The holidays are coming and down at the marinas and out on the anchorages there'll be many a sailor 'messing about' on their boat. Working on your own boat saves money and is a great way to spend a day if the weather allows. But the equipment can be very expensive, so whether you're frugal because you don't have the cash or frugal because you have other priorities, here are some great tips to keep your boat budget down: Tip No. 1: Keep away from marine stores as much as you can:
After spending 32,000 nautical miles on the water with a sophisticated charging system and gel batteries, if I had to sail remote again, and maybe even locally, next time I'd just get truck batteries - cheap, easily available, and simple.
Always look for non-marine alternatives, because they often do the job just as well, particularly if corrosion and the salt-water environment is not a problem. Many plumbing parts, for instance, are just as good as their marine equivalents. Clothing is another one - sometimes you can acquire yachting clothes - gloves and sailing shoes or sandals for instance - at a fraction of what you will pay in a marine store.
Naturally, electronic equipment needs the marine grade, as does the rigging - don't stint where it really matters.
Tip No. 2. Does it have to be new?
Does it have to be new? - .. .
Read the notice board at your yacht club regularly and occasionally you'll find a real bargain, sometimes something you really need. Visit your best local website that buys and sells, and search for what you want.
Good used sails can be re-cut, or you might be lucky and find one that fits.
Often eBay has some great boat-gear deals by auction, and if you're not used to the process, watch for a while until you become comfortable. The end of the sailing season is often a time when things are sold very cheaply.
Tip No. 3. 'Do It Yourself':
DIY is often not as hard as you originally think - .. .
A couple of years ago we found that the forward deck was pumping when we used the staysail. On getting back to the marina, we decided the solution was to fasten the inner forestay to the keel.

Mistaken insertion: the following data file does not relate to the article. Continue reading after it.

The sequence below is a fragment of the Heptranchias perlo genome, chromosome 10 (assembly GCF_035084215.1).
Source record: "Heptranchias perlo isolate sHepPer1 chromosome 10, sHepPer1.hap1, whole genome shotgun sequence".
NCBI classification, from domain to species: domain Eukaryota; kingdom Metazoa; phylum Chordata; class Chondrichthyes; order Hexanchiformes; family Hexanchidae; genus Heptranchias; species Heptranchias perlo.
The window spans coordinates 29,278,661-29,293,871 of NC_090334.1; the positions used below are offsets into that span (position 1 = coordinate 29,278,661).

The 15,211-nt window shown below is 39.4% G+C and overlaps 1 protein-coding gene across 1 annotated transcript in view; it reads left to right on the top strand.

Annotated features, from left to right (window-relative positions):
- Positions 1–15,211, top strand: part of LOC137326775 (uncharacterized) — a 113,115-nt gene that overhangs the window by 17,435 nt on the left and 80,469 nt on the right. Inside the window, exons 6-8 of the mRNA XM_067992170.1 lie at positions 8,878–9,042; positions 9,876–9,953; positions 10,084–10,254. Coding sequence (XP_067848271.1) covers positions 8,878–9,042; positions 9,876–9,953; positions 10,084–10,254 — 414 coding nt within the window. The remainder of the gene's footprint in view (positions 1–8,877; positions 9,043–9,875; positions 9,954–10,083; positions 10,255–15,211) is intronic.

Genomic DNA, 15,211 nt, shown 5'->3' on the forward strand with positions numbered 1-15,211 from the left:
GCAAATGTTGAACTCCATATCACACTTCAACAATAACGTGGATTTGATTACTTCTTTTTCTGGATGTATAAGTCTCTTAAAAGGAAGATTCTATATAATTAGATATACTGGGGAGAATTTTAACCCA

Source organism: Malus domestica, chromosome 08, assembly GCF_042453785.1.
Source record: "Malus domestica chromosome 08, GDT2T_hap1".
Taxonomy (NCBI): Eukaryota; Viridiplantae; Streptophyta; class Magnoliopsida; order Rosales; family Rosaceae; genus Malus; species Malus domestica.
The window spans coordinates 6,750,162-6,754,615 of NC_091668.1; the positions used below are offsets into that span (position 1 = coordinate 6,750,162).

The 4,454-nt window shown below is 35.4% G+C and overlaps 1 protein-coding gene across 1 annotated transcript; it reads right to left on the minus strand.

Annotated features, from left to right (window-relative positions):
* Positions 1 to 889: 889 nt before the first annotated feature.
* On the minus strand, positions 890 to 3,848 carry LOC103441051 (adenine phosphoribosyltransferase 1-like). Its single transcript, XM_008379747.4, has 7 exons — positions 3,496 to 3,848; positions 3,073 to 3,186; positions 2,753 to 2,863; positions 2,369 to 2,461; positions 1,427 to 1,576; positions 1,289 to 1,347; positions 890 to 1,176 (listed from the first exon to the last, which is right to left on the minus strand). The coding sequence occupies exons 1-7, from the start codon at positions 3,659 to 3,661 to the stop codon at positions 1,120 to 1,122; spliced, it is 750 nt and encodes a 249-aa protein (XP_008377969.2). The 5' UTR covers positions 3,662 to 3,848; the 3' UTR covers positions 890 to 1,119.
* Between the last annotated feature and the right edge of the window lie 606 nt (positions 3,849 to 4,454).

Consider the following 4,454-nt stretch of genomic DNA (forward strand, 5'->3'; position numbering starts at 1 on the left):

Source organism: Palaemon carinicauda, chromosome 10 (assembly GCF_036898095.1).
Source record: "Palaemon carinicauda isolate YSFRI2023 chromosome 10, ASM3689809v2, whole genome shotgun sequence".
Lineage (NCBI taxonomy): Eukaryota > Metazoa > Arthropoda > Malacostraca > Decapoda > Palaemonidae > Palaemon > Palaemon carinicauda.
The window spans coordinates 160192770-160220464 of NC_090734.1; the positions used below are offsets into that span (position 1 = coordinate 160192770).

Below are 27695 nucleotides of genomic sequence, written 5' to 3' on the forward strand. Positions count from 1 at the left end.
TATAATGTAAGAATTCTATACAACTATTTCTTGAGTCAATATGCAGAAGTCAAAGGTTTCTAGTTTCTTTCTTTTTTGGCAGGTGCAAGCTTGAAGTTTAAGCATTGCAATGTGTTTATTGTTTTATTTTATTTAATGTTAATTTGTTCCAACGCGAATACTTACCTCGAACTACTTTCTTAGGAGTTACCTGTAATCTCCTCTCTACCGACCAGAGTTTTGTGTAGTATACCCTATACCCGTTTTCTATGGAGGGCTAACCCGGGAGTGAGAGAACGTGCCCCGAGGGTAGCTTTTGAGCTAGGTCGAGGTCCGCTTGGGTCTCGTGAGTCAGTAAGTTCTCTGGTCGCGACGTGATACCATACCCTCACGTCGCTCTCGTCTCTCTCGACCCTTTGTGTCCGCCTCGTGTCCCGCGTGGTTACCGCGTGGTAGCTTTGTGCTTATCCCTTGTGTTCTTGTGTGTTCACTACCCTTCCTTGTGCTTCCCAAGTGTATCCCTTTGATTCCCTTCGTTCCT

The quotes proved prohibitive.
It was the local Sunsail respresentative who scoffed, 'Do it yourself!' 'You're kidding - that's complicated, that's difficult!' 'No it's not I'll tell you how.'
After a few visits to the chandlery, and some sweating below decks, the job was finished and the deck has never pumped again.
You may not have a friendly and knowledgeable Sunsail representative around when you need him, but you can find almost any information online, often written by sailors who have creatively devised ways to avoid buying expensive gear. We even found a low cost watermaker (diagram shown below) that was pretty simple to make and cost a fraction of what a commercial watermaker will cost.
Tip No. 4. Look for Free or Low-Cost Alternatives and keep trying:
DIY watermaker - not difficult and saves thousands - .. .
Don't just head into the marine store and buy the new gear. Every time you have to put your hand in your pocket, think about how you could do it alternatively.
Bellinghams - a low-cost alternative - .. .
For instance, do you really need original paper charts? If you have a long voyage in mind that can get VERY expensive. Bellinghams, for instance, have been reproducing quality black and white navigational charts for over 36 years. This alone will save you heaps.
Online, you simply might astonished at what's available as low-cost or even free alternatives. Take the time for some online searching and talk around. Here are some examples being used by many crafty, thrifty sailors:
Never buy tide and current tables any more. They're free online. Search for what's available for your area, but there are some programs that cover the complete world.
Most weather is now free online - just make it a favourite in your iPhone or computer.
Tip No. 5. Join a forum:
Repairing the headsail. Sometimes you can buy almost-new sails from racing sailors who have used them for only one racing season - .. .
Start talking to other sailors online, particularly where they are talking about gear. Cruising sailors are the most helpful collaborative sailors in the world, and always ready to share their information. As you go on you'll learn all sorts of ways to get gear cheap or do projects yourself.
Most groups are open to new members, and many have searchable archives of past messages. If you're new to all this, it's simple just to join, monitor messages for a few days, and then query the group about where to find used or cheap gear.
Sometimes even Googling the problem that you have, eg. 'autohelm sticking' or 'cheap windvanes' ot whatever is the short version of the particular challenge you want to overcome. Tip 6. Be a bower bird:
If you're a minimalist you're going to hate this tip - Never throw boat stuff away. Save every stainless steel screw, bolt, nut, and washer you remove from old gear. Save the wire cords from old electronics. Save every fitting, fixture, and scrap of teak or plastic from things you’re dissembling or replacing. It doesn't have to be chaos.
Organize everything in cheap storage boxes or shoeboxes, labelled if you like. Over time, this stuff will save you heaps of money and time and that frustrating trip to the marine store for the right size bolt or piece of wire.